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Israeli Police 'turning a blind eye to killing spree'

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Rosenfeld, the police spokesman, said seven new police stations had been opened in Palestinian communities in the past few years and that there were plans for another eight to open in the next year.

'Destroyed from within'

But one of the protest organisers in Nazareth, where there are already two big police stations, said the problem was not just a lack of policing, it also involved the wrong kind of policing.

Kamar Khutaba, a 27-year-old sports teacher, told MEE: "Palestinian blood doesn't matter to the police. They know how to tackle crime in our communities but they choose not to.

"We are telling the police either do your job properly or get out. Our society is being destroyed from within and the police are allowing it to happen."

In Jisr al-Zarqa, a poor Palestinian village on Israel's Mediterranean coast where gun crime is now rampant, the local council leader told Haaretz last month that he had been wrong to support the opening of a police station in his community.

"We made absolutely no progress," Amash Morad Fathi said, stating that gun crime and the drugs trade were worse than ever. "The police have no leads," he added, noting that the police had not located a single gun.

He regretted ignoring warnings from fellow council members that the police would use their presence as a pretext to "suffocate" the village by setting up roadblocks and issuing traffic fines.

Abu Ras observed that the police station was only operational during daylight hours. "That's useless when 90 percent of the crime takes place at night," he said.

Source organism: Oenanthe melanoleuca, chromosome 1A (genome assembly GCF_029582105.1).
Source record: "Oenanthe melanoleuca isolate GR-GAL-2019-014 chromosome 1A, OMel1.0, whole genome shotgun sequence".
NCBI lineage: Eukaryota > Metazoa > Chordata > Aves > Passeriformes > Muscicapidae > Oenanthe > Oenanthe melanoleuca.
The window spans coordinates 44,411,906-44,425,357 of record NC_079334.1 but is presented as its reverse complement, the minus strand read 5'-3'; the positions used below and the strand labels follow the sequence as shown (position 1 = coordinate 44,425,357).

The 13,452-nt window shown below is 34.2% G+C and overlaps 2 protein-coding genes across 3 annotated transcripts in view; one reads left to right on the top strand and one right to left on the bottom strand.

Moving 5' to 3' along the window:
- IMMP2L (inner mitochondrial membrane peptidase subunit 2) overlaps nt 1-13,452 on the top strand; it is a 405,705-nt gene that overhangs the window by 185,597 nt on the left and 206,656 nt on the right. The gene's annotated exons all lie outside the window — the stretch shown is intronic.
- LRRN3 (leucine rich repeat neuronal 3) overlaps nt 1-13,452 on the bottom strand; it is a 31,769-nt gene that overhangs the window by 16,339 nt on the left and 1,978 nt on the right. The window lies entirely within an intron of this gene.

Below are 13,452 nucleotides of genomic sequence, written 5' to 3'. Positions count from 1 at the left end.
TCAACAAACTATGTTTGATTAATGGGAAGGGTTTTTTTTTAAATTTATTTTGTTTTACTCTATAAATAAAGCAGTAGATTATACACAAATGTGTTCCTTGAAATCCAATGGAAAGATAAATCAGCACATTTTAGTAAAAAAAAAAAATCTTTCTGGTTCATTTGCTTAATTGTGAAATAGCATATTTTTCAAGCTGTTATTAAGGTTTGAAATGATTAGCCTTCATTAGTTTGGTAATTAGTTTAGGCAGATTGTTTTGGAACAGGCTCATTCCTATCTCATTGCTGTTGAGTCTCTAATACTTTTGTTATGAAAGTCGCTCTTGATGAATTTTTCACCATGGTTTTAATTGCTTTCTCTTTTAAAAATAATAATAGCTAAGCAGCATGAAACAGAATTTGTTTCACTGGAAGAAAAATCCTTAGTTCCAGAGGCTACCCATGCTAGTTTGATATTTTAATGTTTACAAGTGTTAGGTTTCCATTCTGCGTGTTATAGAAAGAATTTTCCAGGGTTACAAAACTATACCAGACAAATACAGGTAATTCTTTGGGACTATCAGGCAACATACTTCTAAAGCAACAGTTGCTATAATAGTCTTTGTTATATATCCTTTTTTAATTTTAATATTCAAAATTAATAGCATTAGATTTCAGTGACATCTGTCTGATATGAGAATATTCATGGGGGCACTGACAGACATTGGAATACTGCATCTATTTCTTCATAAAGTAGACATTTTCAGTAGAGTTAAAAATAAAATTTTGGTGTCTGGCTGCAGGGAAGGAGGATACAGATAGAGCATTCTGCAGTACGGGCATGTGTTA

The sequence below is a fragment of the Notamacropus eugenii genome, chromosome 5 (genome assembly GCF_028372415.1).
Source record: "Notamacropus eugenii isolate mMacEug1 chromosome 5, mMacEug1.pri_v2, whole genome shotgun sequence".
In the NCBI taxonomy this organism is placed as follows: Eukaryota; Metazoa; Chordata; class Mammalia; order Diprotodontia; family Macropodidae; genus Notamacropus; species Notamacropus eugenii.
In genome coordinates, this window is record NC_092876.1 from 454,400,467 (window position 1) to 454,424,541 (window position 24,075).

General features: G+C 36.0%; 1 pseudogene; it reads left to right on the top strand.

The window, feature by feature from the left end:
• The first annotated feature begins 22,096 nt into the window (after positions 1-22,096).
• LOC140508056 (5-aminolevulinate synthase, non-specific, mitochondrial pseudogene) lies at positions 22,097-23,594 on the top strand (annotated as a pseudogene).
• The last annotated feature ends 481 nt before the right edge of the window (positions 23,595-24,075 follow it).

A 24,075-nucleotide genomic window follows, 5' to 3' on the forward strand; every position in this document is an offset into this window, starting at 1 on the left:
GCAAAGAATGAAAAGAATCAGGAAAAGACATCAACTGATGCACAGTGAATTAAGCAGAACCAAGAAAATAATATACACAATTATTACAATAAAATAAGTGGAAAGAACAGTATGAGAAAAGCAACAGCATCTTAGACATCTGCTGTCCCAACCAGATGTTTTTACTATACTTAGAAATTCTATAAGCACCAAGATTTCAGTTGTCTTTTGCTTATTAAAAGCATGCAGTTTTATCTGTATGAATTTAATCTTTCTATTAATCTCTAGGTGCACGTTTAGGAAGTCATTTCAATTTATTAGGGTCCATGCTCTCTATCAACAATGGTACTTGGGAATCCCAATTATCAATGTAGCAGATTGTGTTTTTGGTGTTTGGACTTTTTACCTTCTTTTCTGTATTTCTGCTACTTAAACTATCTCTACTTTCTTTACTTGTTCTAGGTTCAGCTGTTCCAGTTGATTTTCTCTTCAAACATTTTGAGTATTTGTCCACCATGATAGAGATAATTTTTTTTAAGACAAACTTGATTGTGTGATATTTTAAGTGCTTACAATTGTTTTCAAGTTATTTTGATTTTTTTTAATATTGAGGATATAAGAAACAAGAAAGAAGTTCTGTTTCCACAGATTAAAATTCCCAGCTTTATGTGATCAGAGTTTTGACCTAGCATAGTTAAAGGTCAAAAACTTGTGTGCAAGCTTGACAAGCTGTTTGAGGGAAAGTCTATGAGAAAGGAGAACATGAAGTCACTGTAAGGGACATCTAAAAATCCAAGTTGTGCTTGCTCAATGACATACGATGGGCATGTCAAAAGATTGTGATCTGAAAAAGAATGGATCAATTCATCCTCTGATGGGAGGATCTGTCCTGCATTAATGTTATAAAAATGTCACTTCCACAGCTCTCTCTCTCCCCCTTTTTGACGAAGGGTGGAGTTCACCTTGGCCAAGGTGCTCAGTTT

'Fight against terror'

What is urgently needed, Palestinian leaders in Israel agree, is a dramatic change in police culture.

In his response to the protests, Erdan equated the fight against criminal violence in Israel's Palestinian communities to the "fight against terrorism". A Haaretz editorial warned that it was a sign that Erdan and the government continue to view Palestinian citizens as "an internal enemy".

Even if Palestinian leaders in Israel cannot influence regional issues, such as the peace process, they want to advance the basic civic rights of their community. The question is whether it can be done inside a self-declared Jewish state.

Odeh broke with a long-standing political tradition of the Palestinian community in Israel when he chose sides last month in the ongoing coalition negotiations over forming a Zionist government. He recommended Benny Gantz, a former army chief of staff and head of the Blue and White party, over Netanyahu for prime minister.

Gantz has indicated he may be prepared to make concessions on civic, if not the national, rights of Palestinians in Israel. Nonetheless, improving policing in Israel's Palestinian communities may prove a tall order.

Abu Ras and others note that the police still see their role chiefly in ethnic terms as protecting the Jewish public from a supposed Palestinian menace, both in Israel and in the occupied territories.

"The difficulty is that policing towards the Arab community in Israel is not seen primarily in civic terms, as preventing crime, but in security terms, as dealing with a national threat," he said.

"That whole approach has to change, otherwise the criminal gangs in Arab communities will continue to grow stronger."

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Jonathan Cook is a writer and journalist based in Nazareth, Israel. He is the 2011 winner of the Martha Gellhorn Special Prize for Journalism. His latest books are "Israel and the Clash of Civilisations: Iraq, Iran and the Plan to Remake the Middle East" (Pluto Press) and "Disappearing Palestine: (more...)
 

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